Today in Focus podcast: Spy cops target BLM

When anti-racism activist Lowri Davies got a call from a covert officer in Swansea, she played along. But she was recording the conversation – and what she learned sheds new light on how progressive movements are monitored by the state.

Lunchtime read: China’s repressive overseas reach

In the past nine years under Xi Jinping’s leadership, the Chinese Communist party (CCP) has thrown itself into what the human rights NGO Freedom House calls “transnational repression”. Every arm of the PRC government has been called upon to join in the work of influencing opinions, stifling speech and controlling dissent within and beyond its borders. In a tally of direct physical attacks originating from China since 2014, a recent Freedom House report uncovered 214 incidents in 36 different countries, from abductions in Thailand to physical assaults in Canada.

Chinese students studying in the UK and Australia have reported being threatened and harassed if they criticise the PRC. In California a man was apprehended driving a Chinese police car replica through an immigrant neighbourhood. Police officers in the PRC make menacing calls to exiles using their relative’s phones. “China conducts the most sophisticated, global, and comprehensive campaign of transnational repression in the world,” says Freedom House. And of the groups targeted for repression, Tibetans in exile have long been the object of special attention.


Antonio Conte would be open to discussing taking over at Manchester United if Ole Gunnar Solskjær were sacked, while it emerged that several players are questioning whether the Norwegian can take the team any further. The addition of Ben Stokes to England’s Ashes squad will lift Joe Root’s men and cause even the most confident of Australians to endure a few sleepless nights, writes Tanya Aldred, even though the all-rounder’s return has been met with enthusiasm by several former Australia Test players. US Open champion Emma Raducanu knows she must “not expect too much” from herself as she prepares for the Transylvania Open, while Andy Murray dug in to beat world No 10 Hubert Hurkacz in three gruelling sets at the Erste Bank Open in Austria.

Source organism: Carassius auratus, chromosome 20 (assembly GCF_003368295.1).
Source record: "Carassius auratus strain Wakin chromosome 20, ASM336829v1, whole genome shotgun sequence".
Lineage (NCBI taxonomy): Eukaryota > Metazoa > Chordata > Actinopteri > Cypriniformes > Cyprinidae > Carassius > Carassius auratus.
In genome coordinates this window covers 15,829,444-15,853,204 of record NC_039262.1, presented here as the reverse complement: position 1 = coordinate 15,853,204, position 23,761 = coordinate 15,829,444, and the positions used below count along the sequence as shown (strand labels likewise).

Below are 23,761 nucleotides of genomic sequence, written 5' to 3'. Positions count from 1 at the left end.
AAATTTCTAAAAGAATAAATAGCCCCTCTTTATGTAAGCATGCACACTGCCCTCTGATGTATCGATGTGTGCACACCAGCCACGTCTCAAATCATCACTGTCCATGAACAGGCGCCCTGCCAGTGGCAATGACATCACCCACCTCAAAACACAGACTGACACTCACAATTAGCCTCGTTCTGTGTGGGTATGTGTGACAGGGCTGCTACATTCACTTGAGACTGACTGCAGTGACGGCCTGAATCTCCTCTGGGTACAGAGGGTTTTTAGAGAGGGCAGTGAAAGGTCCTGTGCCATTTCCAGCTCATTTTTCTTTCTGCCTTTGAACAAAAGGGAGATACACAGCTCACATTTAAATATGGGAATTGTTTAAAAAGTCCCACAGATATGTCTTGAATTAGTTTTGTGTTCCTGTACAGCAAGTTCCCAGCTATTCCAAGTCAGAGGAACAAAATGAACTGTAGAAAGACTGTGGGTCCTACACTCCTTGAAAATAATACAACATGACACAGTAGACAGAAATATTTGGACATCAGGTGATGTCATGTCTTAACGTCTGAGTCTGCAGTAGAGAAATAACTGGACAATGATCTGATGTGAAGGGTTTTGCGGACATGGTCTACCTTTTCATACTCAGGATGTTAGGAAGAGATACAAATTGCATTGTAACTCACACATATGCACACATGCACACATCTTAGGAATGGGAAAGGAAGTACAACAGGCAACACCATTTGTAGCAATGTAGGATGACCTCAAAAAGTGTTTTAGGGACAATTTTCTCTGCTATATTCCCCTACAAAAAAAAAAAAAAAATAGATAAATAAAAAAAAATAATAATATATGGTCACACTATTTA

The Scotland head coach, Shane Burger, said a 130‑run defeat against Afghanistan was “a tough pill to swallow” but now expects his side to show their character in the rest of the T20 World Cup. The odds on Wales ending their 68-year wait for a win against the All Blacks in Cardiff on Saturday are slim, with the head coach, Wayne Pivac, missing an entire side because of injuries and player unavailability. Latvia may be ranked 102nd in the world and England’s women’s team are expected to win by a heavy scoreline but Tuesday night in Riga will be a gala evening for Fran Kirby as she wins her 50th cap. And the Mercedes team principal, Toto Wolff, has called for calm after Lewis Hamilton’s title ambitions were dented by Max Verstappen’s victory in the US Grand Prix.


Sara Blakely, the chief executive and founder of the shapewear company Spanx, has surprised employees with two first-class plane tickets and $10,000 each to celebrate winning funding from the investment firm Blackstone. Also in the US, the value of carmaker Tesla has broken through the $1tn mark for the first time after the US electric car pioneer received an order for 100,000 of its vehicles from the rental company Hertz. The FTSE100 is set to open flat this morning. The pound is on $1.376 and €1.186.

The papers

The Guardian leads with “Sunak to scrap public sector pay freeze amid cost of living crisis”. Also on the front: “Tories on back foot over river sewage row”. There has been a furious backlash online after Conservative MPs rejected putting a legal duty on water companies not to pump waste into rivers. Government insiders have insisted that it would have added a huge cost to water companies that would became a “blank cheque” passed on to consumers. Joan Edwards from the Wildlife Trusts said “chemicals, sewage and manure continue to pour almost unabated into our already polluted waterways”. The vote came seven weeks after wastewater plants were given permission by the government to dispose of sewage not fully treated because of a shortage of chemicals resulting from a lack of HGV drivers.

Quite the outpouring about that in the Mirror: “As MPs block sewage curb, the filth and the fury”. The environment also leads the Metro: “Recycling trashed by Boris” – the prime minister has said it “isn’t the answer” (what he seems to have meant is that we should be making and using less plastic etc in the first place). The i says “Sunak warned on lack of cash for schools” as the chancellor gets his budget ready. The Telegraph hails “Pay rise for 5m public sector workers” – the Express and the Mail welcome that as well, though the latter asks: “How WILL we pay for it?”

The Financial Times has as its lead “Spy agencies recruit Amazon to host top secret intelligence files” – available soon on Kindle? The Sun’s top story is “Crown to recreate Bashir, Di interview” and its accompanying bit of wordplay is “The Frown” because Prince William never wanted the interview broadcast again. The Times says “Brace for a winter of rising costs, drivers told” – it reports petrol has hit a record of nearly 143p a litre.